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Kitsap County districts to change — Redistricting options presented

Officials from the Kitsap County Commissioners Office last Thursday presented three options for rearranging Kitsap’s three County Commissioner voting districts.

The primary goal of the change, said Eric Baker, manager of the redistricting at the County Commissioners Office, is to reduce differences in population between the three districts.

Three options, including one to do nothing and keep district lines the same, were presented by Baker and other county officials during a public meeting at the Silverdale Community Center.

All county residents vote on all three commissioner seats, but voting districts determine where residents may run for commissioner, said Kitsap County Elections Manager Dolores Gilmore.

The districts also define the jurisdiction of each commissioner.

State law requires that counties reexamine the layout of their commissioner voting districts when each decade’s census data are published. The county’s current district lines were drawn after the 2002 census. Since then, Baker said, the three districts have grown at different rates.

According to 2010 census data, Barker said, the North Kitsap district has almost 6,300 more people than Central Kitsap, and almost 2,000 more than South kitsap.

The first option leaves district lines the same, Baker said, but the other two expand Central Kitsap, mostly by re-drawing its northern line. The second option moves that border north at Clear Creak Road and along Hood Canal. The third option moves it north only between Silverdale Way and Ridgetop Boulevard. The third option makes no change to the Central/South Kitsap boundary, but the second option alters it to include Panther, Tiger and Mission lakes in Central Kitsap.

Baker said the commissioner’s office was in favor of the second option. By leaving the line in its original position in Silverdale, he said, it avoids splitting the Ridgetop area between North and Central Kitsap, he said.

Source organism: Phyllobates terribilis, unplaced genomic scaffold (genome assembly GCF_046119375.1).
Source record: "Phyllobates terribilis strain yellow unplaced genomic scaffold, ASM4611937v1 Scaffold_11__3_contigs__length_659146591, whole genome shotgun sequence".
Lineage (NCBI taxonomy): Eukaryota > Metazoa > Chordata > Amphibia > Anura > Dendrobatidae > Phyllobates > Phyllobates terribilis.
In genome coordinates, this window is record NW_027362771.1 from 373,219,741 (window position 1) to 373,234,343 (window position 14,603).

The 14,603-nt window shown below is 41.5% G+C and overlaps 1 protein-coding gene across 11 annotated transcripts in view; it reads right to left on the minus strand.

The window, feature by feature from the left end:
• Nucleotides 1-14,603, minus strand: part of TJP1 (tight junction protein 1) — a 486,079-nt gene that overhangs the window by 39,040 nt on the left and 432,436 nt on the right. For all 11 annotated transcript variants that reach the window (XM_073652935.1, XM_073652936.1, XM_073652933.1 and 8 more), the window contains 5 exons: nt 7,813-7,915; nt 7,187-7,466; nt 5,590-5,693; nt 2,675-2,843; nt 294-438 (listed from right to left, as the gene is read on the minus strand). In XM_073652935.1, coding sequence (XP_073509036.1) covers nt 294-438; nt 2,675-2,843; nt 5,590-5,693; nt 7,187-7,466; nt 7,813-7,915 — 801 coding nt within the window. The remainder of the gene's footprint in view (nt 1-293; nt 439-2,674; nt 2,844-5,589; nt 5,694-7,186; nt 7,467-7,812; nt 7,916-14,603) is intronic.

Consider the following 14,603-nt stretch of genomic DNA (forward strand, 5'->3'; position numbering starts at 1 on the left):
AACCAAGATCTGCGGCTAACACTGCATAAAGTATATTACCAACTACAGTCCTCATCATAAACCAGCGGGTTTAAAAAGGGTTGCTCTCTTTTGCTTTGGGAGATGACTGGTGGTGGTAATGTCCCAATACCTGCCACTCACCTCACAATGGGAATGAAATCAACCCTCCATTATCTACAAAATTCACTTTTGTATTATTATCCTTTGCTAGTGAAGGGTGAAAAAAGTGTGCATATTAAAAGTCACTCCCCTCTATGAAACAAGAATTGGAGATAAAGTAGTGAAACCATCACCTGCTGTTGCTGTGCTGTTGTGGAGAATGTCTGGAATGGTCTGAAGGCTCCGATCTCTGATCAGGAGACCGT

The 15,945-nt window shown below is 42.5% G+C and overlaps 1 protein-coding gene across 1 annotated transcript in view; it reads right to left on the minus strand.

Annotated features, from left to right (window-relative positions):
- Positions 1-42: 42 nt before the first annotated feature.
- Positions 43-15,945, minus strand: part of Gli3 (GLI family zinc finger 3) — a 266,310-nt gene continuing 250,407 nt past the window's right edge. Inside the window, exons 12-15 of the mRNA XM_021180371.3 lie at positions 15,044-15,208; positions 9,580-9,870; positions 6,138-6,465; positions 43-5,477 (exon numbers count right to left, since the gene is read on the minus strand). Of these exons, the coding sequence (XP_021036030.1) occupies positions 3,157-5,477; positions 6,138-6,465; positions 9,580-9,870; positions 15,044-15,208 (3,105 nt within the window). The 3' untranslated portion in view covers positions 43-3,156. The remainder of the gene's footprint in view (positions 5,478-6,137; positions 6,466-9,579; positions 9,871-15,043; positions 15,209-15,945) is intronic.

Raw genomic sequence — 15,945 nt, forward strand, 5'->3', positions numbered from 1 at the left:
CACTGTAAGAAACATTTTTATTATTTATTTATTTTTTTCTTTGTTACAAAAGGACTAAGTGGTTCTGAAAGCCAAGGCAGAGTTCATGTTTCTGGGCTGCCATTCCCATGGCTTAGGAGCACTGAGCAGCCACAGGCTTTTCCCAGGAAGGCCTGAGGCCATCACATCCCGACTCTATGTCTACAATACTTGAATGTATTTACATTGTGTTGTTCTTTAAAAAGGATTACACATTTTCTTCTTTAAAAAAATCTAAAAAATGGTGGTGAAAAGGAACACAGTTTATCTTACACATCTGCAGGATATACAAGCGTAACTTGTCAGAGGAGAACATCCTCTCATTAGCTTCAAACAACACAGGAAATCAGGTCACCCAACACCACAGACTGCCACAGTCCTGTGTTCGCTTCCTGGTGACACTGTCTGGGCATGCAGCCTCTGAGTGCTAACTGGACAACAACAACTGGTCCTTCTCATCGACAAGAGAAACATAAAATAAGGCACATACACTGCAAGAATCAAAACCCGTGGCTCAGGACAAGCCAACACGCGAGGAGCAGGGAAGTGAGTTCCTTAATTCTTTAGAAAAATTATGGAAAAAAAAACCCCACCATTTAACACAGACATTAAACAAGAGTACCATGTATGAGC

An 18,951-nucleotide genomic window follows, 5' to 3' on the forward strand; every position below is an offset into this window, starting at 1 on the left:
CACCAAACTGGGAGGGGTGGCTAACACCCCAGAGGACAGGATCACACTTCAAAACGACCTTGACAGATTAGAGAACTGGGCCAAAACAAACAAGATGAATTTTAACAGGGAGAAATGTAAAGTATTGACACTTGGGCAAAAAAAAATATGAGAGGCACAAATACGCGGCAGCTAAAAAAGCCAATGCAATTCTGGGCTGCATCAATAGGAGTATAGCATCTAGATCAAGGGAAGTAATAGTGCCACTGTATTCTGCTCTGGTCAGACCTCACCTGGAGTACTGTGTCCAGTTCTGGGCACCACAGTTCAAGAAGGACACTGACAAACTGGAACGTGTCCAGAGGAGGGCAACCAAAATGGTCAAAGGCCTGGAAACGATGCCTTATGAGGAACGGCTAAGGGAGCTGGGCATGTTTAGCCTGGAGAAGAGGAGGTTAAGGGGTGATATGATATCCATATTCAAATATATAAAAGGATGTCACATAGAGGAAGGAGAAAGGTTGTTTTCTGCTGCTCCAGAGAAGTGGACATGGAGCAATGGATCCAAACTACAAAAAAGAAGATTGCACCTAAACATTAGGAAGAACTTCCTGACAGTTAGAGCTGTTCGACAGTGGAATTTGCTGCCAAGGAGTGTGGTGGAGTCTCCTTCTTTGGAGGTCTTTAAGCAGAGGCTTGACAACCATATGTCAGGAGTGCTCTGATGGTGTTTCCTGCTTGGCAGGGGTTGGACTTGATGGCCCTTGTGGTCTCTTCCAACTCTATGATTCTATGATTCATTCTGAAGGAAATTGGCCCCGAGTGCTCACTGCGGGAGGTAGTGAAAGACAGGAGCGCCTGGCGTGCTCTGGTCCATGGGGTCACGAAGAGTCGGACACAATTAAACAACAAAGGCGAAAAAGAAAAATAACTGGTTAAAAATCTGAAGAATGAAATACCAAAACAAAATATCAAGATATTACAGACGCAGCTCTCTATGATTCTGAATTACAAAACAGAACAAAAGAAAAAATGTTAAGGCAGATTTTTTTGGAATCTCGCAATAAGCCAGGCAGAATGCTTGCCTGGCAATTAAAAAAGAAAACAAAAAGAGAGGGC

In addition to minimizing differences in population, the law requires district boundaries be as compact as possible, follow natural boundaries, avoid splitting communities when possible, and avoid disfavoring any political or racial group, Baker said.

Currently the county is split into three districts - North, Central and South - by two lines running east to west across the Kitsap Peninsula. The line between North and Central runs from Puget Sound along Waaga Way, through Silverdale, along State Highway 3 and the Navy railroad to Westgate Road and then west to Hood Canal. The Central/South line runs from about the Warren Avenue Bridge, through downtown Bremerton and along the boundaries of the Bremerton watershed to the Mason County line.

Silverdale resident Joyce Merkel said after the Thursday presentation that she favored the second option because it kept Silverdale neighborhoods together.

Ron Gillespie, of Tracyton, said he also favored the second option for its preservation of the Ridgetop area. Gillespie said he attended Thursday’s event to see what the options were. After hearing about them, he said, “I don’t see how basically anyone could go against what’s being offered here.”

Another public meeting was scheduled for Thursday, Baker said. The Kitsap County Commissioners’ website put the event at the Kitsap Administrative building, at 6 p.m.

After the early October meetings the feedback collected at both public meetings will be presented to the County Board of Commissioners, Baker said. The commissioners will then select a plan and submit it to the state by Dec. 1, said Baker.

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